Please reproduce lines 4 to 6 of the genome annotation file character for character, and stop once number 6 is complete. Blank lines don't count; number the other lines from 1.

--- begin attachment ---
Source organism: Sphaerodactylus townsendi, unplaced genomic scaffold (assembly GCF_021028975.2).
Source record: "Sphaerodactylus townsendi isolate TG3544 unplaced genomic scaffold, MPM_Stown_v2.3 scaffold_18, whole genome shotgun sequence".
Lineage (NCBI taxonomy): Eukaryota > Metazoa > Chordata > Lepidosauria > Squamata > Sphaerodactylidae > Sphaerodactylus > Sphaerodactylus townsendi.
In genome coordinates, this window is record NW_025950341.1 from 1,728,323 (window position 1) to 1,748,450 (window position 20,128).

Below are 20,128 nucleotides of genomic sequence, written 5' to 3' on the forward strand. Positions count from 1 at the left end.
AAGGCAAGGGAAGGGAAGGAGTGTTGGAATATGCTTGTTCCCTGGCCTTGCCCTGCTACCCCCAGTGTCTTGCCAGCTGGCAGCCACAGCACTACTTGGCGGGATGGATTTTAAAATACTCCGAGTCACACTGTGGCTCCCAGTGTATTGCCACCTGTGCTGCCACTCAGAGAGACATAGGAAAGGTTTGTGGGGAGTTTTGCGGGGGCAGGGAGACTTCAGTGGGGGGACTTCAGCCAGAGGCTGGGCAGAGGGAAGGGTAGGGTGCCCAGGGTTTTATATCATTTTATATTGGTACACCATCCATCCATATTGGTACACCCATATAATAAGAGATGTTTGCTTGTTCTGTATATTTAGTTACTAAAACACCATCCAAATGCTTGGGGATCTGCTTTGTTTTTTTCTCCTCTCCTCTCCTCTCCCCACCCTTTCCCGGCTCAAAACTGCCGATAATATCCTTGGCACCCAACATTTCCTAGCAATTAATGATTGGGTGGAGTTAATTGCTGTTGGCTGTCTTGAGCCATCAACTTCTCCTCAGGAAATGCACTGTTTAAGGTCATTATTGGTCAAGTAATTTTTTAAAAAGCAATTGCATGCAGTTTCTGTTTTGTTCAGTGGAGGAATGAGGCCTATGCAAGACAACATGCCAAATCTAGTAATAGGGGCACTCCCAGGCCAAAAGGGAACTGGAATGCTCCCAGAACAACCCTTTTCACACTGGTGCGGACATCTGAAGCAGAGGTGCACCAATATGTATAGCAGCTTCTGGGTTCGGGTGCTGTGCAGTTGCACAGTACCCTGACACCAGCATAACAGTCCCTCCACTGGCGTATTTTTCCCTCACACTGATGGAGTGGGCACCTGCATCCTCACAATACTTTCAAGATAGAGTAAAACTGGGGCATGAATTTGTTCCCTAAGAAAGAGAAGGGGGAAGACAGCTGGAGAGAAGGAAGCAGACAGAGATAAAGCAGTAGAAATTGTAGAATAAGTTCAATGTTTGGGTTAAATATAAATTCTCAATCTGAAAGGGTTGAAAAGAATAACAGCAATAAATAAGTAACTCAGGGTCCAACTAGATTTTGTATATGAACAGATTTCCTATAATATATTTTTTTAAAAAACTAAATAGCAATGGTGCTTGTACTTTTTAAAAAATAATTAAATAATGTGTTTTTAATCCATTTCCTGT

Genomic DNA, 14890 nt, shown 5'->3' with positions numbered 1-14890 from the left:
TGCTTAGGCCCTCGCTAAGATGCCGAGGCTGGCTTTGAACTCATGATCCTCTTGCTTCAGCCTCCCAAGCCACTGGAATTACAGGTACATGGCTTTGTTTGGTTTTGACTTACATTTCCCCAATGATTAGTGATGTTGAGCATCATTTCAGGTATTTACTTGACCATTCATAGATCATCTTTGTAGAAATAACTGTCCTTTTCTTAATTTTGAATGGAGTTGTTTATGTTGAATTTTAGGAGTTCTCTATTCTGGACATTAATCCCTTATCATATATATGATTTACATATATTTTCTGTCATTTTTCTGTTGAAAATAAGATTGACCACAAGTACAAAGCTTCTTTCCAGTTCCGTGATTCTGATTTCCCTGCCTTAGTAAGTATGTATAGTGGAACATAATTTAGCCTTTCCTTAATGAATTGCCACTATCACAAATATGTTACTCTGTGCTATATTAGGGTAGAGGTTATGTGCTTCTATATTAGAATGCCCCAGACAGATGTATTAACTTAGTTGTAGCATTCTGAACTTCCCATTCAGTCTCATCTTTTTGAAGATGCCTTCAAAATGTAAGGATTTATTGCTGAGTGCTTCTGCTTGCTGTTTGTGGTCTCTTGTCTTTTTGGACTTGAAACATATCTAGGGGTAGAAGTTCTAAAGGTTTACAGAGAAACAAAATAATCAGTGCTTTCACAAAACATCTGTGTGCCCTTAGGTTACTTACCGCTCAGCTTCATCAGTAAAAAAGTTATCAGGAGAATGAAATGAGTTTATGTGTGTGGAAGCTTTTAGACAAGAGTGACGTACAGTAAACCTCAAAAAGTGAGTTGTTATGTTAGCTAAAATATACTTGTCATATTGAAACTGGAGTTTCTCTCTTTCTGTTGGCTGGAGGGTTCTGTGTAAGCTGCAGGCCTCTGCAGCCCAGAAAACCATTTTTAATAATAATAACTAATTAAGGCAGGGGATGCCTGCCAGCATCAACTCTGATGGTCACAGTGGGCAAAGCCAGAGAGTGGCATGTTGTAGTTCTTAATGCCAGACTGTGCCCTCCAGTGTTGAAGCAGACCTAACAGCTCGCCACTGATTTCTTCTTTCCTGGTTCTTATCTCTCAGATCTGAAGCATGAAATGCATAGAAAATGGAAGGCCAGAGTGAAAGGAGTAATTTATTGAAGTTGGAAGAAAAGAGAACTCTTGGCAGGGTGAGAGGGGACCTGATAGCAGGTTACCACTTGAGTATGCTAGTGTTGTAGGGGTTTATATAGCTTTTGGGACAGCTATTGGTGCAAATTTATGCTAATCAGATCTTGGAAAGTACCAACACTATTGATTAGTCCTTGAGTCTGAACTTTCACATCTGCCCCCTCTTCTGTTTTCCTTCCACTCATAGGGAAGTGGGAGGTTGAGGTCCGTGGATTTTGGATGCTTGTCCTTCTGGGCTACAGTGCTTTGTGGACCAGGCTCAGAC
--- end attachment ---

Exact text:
In genome coordinates, this window is record NW_025950341.1 from 1,728,323 (window position 1) to 1,748,450 (window position 20,128).

Below are 20,128 nucleotides of genomic sequence, written 5' to 3' on the forward strand. Positions count from 1 at the left end.
AAGGCAAGGGAAGGGAAGGAGTGTTGGAATATGCTTGTTCCCTGGCCTTGCCCTGCTACCCCCAGTGTCTTGCCAGCTGGCAGCCACAGCACTACTTGGCGGGATGGATTTTAAAATACTCCGAGTCACACTGTGGCTCCCAGTGTATTGCCACCTGTGCTGCCACTCAGAGAGACATAGGAAAGGTTTGTGGGGAGTTTTGCGGGGGCAGGGAGACTTCAGTGGGGGGACTTCAGCCAGAGGCTGGGCAGAGGGAAGGGTAGGGTGCCCAGGGTTTTATATCATTTTATATTGGTACACCATCCATCCATATTGGTACACCCATATAATAAGAGATGTTTGCTTGTTCTGTATATTTAGTTACTAAAACACCATCCAAATGCTTGGGGATCTGCTTTGTTTTTTTCTCCTCTCCTCTCCTCTCCCCACCCTTTCCCGGCTCAAAACTGCCGATAATATCCTTGGCACCCAACATTTCCTAGCAATTAATGATTGGGTGGAGTTAATTGCTGTTGGCTGTCTTGAGCCATCAACTTCTCCTCAGGAAATGCACTGTTTAAGGTCATTATTGGTCAAGTAATTTTTTAAAAAGCAATTGCATGCAGTTTCTGTTTTGTTCAGTGGAGGAATGAGGCCTATGCAAGACAACATGCCAAATCTAGTAATAGGGGCACTCCCAGGCCAAAAGGGAACTGGAATGCTCCCAGAACAACCCTTTTCACACTGGTGCGGACATCTGAAGCAGAGGTGCACCAATATGTATAGCAGCTTCTGGGTTCGGGTGCTGTGCAGTTGCACAGTACCCTGACACCAGCATAACAGTCCCTCCACTGGCGTATTTTTCCCTCACACTGATGGAGTGGGCACCTGCATCCTCACAATACTTTCAAGATAGAGTAAAACTGGGGCATGAATTTGTTCCCTAAGAAAGAGAAGGGGGAAGACAGCTGGAGAGAAGGAAGCAGACAGAGATAAAGCAGTAGAAATTGTAGAATAAGTTCAATGTTTGGGTTAAATATAAATTCTCAATCTGAAAGGGTTGAAAAGAATAACAGCAATAAATAAGTAACTCAGGGTCCAACTAGATTTTGTATATGAACAGATTTCCTATAATATATTTTTTTAAAAAACTAAATAGCAATGGTGCTTGTACTTTTTAAAAAATAATTAAATAATGTGTTTTTAATCCATTTCCTGT